Middle Class Problems: When did it become socially acceptable to boast about one's offspring?

 

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The Independent Online

My daughter is, of course, exceptional in every way. But I need to know – when people ask about her, what am I supposed to say?

I'm wondering because recently I met with an old friend. Once, we'd have talked about things like the Turner Prize, skorts and the internal workings of the Labour party. But since we sprogged, that's fallen by the wayside. Now, however much we pretend otherwise, it's all about the kids. And, keenly aware of the middle-class code that you should never be seen to praise your own child, I was understated in my description. "Oh, she's fine, I suppose. I mean, she's been a bit slow to crawl. A terrible eater. And so clingy! Anyway, let's talk about you. How's Lola?"

At which point, I had to listen to a 45-minute lecture on the Glory of Lola. How she is already walking, and can form sentences. Of her sunny nature, her soft hair and beautiful skin. Her big brown eyes, filled with complex thoughts about the nature of the universe. And is it too early to be thinking about Oxbridge?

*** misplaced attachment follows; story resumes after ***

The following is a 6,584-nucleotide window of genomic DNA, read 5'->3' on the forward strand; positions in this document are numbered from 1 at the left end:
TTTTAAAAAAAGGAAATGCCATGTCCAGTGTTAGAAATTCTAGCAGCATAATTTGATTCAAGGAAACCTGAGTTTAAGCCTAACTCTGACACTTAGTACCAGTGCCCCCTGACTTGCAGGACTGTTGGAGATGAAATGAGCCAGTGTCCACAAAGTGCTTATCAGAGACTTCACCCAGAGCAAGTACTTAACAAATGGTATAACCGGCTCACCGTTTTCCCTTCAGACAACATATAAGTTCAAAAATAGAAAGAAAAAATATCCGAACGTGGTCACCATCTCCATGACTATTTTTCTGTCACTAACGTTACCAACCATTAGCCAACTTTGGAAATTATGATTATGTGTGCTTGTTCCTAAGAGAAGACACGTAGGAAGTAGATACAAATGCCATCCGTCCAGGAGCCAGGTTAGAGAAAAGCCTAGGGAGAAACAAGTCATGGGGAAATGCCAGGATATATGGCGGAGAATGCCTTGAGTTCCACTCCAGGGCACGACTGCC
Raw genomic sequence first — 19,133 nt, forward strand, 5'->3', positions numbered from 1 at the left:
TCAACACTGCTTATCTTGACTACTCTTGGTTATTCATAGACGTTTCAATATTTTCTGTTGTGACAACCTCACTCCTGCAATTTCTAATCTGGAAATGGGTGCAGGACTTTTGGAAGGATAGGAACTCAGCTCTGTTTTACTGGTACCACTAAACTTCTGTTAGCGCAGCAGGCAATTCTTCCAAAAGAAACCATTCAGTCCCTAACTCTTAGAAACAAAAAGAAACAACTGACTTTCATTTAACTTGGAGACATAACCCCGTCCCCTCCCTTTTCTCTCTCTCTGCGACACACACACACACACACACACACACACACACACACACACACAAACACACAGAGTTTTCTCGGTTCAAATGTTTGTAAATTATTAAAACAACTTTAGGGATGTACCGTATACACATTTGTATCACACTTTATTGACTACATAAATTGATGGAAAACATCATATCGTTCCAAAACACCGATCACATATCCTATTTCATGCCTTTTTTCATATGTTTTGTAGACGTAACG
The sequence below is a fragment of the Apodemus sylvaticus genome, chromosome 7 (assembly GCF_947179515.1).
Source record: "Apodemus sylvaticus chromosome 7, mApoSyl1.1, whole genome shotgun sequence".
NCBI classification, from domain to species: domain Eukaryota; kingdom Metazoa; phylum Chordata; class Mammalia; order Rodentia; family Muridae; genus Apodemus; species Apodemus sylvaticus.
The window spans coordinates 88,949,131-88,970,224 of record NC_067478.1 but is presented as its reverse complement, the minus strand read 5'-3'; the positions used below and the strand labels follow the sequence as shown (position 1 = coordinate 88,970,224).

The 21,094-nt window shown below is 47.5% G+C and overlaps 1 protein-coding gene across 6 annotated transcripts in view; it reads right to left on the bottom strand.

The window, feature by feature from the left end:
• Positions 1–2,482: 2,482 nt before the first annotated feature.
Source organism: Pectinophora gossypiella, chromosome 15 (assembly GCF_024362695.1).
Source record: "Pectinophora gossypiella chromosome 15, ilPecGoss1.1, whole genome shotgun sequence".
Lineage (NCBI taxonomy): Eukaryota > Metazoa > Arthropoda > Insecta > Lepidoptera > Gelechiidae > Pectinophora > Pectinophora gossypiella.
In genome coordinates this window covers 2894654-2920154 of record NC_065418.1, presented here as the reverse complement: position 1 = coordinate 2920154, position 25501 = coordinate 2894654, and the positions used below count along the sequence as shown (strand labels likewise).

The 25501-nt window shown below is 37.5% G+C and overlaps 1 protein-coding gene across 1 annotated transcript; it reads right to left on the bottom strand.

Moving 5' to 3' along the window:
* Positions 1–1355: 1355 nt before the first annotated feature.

Naturally, I was appalled. Not only because I had to sit through nearly an hour of this guff, but, more importantly, because I'd missed this apparent change in the rules. If it has become socially acceptable to boast about one's own offspring, then I've effectively spent the past year telling the world that my darling is a dunce.

So from now on, when people ask me how my daughter is faring, I'm going to say, "She's the best. Literally. Now, what's your feeling about skorts?"

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